A Journey into the Heart of Peace Education in Hiroshima: 

2018 Oleander Initiative Report

Oleander Initiative Educators at the Atomic Bomb Dome, Hiroshima, August 6, 2018 

During the last day of the 2018 Oleander Initiative, our teachers from throughout the Middle East/North Africa (MENA) region and the United States had the honor of meeting Mr. Shigeaki Mori. Mr. Mori is the hibakusha (atomic bomb victim) who greeted President Obama during his historic visit to Hiroshima in 2016. He is also the subject of the award winning documentary film Paper Lanterns.

   

After Mr. Mori’s powerful testimonial and the emotional discussion that followed, one of the teachers declared:

“Today, I have become a Peace Educator in both my head and my heart”

Mr. Mori with Oleander participants

Why is the Oleander Initiative such a transformational experience? How does the iconic city of Hiroshima inspire such powerful commitments toward peace from our teachers?  

What is the Journey of a Teacher Attending the Oleander Initiative?

The journey of the teachers and UME staff at the Oleander Initiative began on August 1, 2018. Upon our arrival in Tokyo, we were warmly welcomed at an opening dinner at Seisen University by faculty and students, as well as members of the Tokyo peace education community.

 

Oleander educators and staff with Seisen University faculty, students and leaders of peace focused NGOs at the opening dinner

 

We arrived the next day in Hiroshima, the “City of Peace,” just as it geared up for the 73rd anniversary of the atomic bombing.

 

Panoramic view of modern day Hiroshima city

 

Our first activity in Hiroshima was to visit the Peace Memorial Museum.

 

On display at the museum: Pocket watch frozen at the time of the bombing, photo of Hiroshima City during August, 1945

There, we had our first glimpse of the terrible humanitarian consequences of nuclear weapons on the people of Hiroshima.

 

Our guide, Michiko Yamane of the World Friendship Center, with the tricycle of a 3 year old victim of the atomic bombing

 

The Oleander Initiative goes beyond the tragedy of the atomic bombing itself. From the starting point of the museum, the Oleander educators proceed to explore deeper themes resulting from the atomic bombing such as resilience, forgiveness, and the need to look towards the future.

The challenge for the Oleander educators is to transform these “lessons of Hiroshima” into peace education projects that are relevant, powerful, and resonate deeply within the students of their home communities.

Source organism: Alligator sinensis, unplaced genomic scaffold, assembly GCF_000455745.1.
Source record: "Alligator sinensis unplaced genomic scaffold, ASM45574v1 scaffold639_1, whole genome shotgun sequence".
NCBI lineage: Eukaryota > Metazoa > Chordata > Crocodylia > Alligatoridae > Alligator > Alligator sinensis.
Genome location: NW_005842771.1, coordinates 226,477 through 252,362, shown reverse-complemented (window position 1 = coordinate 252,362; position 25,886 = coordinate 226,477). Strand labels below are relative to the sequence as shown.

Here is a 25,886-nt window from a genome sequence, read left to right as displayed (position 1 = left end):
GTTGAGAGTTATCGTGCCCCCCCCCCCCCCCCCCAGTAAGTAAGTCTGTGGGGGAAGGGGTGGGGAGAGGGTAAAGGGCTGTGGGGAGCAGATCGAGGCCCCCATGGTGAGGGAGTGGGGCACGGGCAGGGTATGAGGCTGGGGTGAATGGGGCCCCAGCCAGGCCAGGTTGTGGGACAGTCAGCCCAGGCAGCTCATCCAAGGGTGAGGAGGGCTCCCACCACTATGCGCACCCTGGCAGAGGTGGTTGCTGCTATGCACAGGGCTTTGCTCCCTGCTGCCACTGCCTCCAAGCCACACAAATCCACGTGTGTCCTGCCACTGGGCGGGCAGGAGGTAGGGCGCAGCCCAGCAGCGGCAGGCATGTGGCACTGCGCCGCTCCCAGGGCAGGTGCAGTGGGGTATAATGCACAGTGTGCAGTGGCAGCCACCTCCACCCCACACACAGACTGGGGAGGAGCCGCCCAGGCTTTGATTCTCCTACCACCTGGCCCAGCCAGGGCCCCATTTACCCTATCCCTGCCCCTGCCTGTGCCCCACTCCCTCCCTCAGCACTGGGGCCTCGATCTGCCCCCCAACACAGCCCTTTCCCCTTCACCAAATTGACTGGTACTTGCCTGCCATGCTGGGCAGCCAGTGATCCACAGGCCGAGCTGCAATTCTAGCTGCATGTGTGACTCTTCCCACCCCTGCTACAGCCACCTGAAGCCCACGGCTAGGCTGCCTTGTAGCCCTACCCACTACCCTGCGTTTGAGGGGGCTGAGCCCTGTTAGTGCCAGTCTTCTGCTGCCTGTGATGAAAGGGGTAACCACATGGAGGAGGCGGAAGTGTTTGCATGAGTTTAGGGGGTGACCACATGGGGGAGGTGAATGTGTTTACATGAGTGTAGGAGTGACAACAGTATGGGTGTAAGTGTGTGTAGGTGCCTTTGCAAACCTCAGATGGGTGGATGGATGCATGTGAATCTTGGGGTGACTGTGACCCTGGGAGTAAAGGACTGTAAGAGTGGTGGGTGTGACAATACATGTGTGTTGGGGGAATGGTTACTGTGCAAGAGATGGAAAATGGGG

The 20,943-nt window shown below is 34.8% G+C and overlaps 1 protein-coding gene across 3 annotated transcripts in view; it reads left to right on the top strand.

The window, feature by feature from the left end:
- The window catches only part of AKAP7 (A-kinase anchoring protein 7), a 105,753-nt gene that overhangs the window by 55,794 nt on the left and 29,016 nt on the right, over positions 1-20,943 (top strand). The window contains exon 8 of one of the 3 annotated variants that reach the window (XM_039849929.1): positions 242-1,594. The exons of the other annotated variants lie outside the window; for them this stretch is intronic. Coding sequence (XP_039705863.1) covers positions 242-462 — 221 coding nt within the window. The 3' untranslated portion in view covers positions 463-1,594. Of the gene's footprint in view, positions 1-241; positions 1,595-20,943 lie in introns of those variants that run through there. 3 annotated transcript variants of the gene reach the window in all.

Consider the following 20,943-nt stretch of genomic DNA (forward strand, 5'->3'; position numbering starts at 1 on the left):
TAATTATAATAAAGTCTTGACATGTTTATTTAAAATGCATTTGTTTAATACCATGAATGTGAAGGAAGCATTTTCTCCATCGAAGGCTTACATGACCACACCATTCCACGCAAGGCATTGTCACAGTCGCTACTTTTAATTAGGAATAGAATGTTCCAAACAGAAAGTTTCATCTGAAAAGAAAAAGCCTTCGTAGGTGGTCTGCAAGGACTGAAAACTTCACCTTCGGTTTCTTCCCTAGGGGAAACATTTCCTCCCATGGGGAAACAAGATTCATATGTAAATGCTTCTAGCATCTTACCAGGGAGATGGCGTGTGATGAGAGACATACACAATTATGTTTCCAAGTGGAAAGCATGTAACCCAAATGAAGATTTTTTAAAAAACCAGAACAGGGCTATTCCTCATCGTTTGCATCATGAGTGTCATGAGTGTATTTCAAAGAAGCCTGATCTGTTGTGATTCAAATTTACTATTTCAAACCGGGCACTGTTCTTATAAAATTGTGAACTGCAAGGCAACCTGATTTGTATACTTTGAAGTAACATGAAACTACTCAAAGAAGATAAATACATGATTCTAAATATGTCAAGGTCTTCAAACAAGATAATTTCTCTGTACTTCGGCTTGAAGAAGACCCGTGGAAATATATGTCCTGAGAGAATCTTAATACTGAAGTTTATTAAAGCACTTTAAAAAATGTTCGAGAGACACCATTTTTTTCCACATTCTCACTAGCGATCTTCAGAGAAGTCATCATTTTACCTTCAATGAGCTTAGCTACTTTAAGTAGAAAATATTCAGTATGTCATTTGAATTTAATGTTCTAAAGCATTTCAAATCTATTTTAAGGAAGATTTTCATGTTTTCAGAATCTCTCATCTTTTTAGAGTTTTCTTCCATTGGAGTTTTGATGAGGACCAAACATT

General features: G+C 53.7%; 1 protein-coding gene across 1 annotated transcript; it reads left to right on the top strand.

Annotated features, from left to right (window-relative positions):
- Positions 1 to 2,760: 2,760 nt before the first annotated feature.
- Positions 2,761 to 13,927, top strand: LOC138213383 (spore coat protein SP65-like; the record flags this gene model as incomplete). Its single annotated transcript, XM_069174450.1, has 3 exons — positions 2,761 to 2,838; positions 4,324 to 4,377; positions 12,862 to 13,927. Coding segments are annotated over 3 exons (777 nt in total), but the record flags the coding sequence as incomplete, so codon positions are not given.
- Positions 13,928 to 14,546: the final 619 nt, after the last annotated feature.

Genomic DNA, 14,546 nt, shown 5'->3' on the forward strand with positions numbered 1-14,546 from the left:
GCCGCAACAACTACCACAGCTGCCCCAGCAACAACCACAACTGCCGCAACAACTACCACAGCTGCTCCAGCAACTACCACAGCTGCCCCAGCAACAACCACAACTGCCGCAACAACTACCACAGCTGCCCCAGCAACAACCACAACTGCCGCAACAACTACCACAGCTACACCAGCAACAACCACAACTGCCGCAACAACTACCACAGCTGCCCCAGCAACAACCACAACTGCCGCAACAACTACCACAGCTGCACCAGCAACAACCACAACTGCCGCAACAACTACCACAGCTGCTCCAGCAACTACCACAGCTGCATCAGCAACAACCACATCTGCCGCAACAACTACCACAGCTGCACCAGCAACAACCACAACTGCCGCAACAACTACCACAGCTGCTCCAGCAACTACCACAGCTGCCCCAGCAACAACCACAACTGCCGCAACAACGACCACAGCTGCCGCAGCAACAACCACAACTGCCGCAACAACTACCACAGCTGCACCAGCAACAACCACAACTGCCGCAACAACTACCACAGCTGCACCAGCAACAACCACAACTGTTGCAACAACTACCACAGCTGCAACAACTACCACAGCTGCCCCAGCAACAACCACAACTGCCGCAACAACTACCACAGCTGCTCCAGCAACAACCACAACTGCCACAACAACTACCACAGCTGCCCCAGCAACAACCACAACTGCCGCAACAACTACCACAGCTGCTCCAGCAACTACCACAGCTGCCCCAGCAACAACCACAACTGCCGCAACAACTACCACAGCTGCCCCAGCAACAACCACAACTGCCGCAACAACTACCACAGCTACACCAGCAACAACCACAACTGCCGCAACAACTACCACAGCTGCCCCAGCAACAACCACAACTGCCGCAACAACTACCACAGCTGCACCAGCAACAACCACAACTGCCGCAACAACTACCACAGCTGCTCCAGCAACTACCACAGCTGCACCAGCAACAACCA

Students at the Honkawa School shortly after the atomic bombing

 

On August 3rd, Oleander educators visited the Honkawa elementary school, the school closest to ground zero that lost over 400 students and teachers to the atomic bombing. In an incredible display of resilience, the Honkawa school re-opened its doors for classes less than six months after the bombing.

The theme of resilience was further reinforced when the Honkawa students participated in an extrarodinary art exchange with American youth in 1947. Despite what the Japanese students endured just two years earlier, they produced no pictures of sadness, trauma or fear. The surprisingly cheerful and optimistic artwork was a symbol of hope and rebuilding from children living in a devastated city. The inspiring story of the Honkawa art exchange can be viewed in a documentary entited Pictures from a Hiroshima School yard.

Artwork produced by Honkawa students in 1947. Mr. Ishida’s drawing is at the bottom right corner

Now a museum, the Honkawa school houses the original drawings from the students, artifacts from the atomic bombing, as well as a scale model replica of Hiroshima city shortly after August 6, 1945.  Mr. Toshimi Ishida, a hibakusha and also one of the students who participated in the 1947 art exchange led our group on the tour of the museum.

Mr. Ishida denoting the movements of his family on the scale model map of Hiroshima on the day of the atomic bombing

When asked his thoughts about the atomic bombing, Mr. Ishida told the Oleander educators the following:

“My grandparents were killed by the A-bomb and I burned with anger for many years afterwards. It was only when my children were born that I understood that I needed to let the past, no matter how painful, “flow down the river.”

“Instead of being trapped by a painful past and what happened to my grandparents, I made a choice to direct my energies towards the future and my children. I vowed to do everything I could to create a peaceful future where they will never have to experience what my family did in Hiroshima.”